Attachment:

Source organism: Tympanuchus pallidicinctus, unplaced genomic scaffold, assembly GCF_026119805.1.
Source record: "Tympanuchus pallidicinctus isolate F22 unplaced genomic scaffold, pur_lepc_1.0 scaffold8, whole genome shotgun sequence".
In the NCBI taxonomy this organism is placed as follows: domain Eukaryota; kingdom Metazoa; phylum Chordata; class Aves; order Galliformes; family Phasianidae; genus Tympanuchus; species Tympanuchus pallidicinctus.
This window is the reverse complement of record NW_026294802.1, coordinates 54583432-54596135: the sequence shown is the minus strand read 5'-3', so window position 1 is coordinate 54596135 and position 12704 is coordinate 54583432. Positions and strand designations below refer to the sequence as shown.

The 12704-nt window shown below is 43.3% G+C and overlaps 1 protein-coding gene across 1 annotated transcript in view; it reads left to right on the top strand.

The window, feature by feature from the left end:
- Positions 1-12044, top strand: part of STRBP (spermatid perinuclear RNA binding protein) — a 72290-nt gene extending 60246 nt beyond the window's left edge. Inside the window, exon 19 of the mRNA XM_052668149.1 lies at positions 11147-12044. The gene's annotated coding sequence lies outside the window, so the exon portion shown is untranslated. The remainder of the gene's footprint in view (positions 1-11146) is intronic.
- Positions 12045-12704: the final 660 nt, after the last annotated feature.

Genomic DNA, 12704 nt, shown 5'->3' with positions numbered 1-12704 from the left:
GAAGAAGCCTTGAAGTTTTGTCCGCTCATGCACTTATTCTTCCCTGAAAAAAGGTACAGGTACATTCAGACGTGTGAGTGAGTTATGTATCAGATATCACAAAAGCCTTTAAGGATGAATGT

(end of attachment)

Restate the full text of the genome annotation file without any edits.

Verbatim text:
Source organism: Tympanuchus pallidicinctus, unplaced genomic scaffold, assembly GCF_026119805.1.
Source record: "Tympanuchus pallidicinctus isolate F22 unplaced genomic scaffold, pur_lepc_1.0 scaffold8, whole genome shotgun sequence".
In the NCBI taxonomy this organism is placed as follows: domain Eukaryota; kingdom Metazoa; phylum Chordata; class Aves; order Galliformes; family Phasianidae; genus Tympanuchus; species Tympanuchus pallidicinctus.
This window is the reverse complement of record NW_026294802.1, coordinates 54583432-54596135: the sequence shown is the minus strand read 5'-3', so window position 1 is coordinate 54596135 and position 12704 is coordinate 54583432. Positions and strand designations below refer to the sequence as shown.

The 12704-nt window shown below is 43.3% G+C and overlaps 1 protein-coding gene across 1 annotated transcript in view; it reads left to right on the top strand.

The window, feature by feature from the left end:
- Positions 1-12044, top strand: part of STRBP (spermatid perinuclear RNA binding protein) — a 72290-nt gene extending 60246 nt beyond the window's left edge. Inside the window, exon 19 of the mRNA XM_052668149.1 lies at positions 11147-12044. The gene's annotated coding sequence lies outside the window, so the exon portion shown is untranslated. The remainder of the gene's footprint in view (positions 1-11146) is intronic.
- Positions 12045-12704: the final 660 nt, after the last annotated feature.

Genomic DNA, 12704 nt, shown 5'->3' with positions numbered 1-12704 from the left:
GAAGAAGCCTTGAAGTTTTGTCCGCTCATGCACTTATTCTTCCCTGAAAAAAGGTACAGGTACATTCAGACGTGTGAGTGAGTTATGTATCAGATATCACAAAAGCCTTTAAGGATGAATGT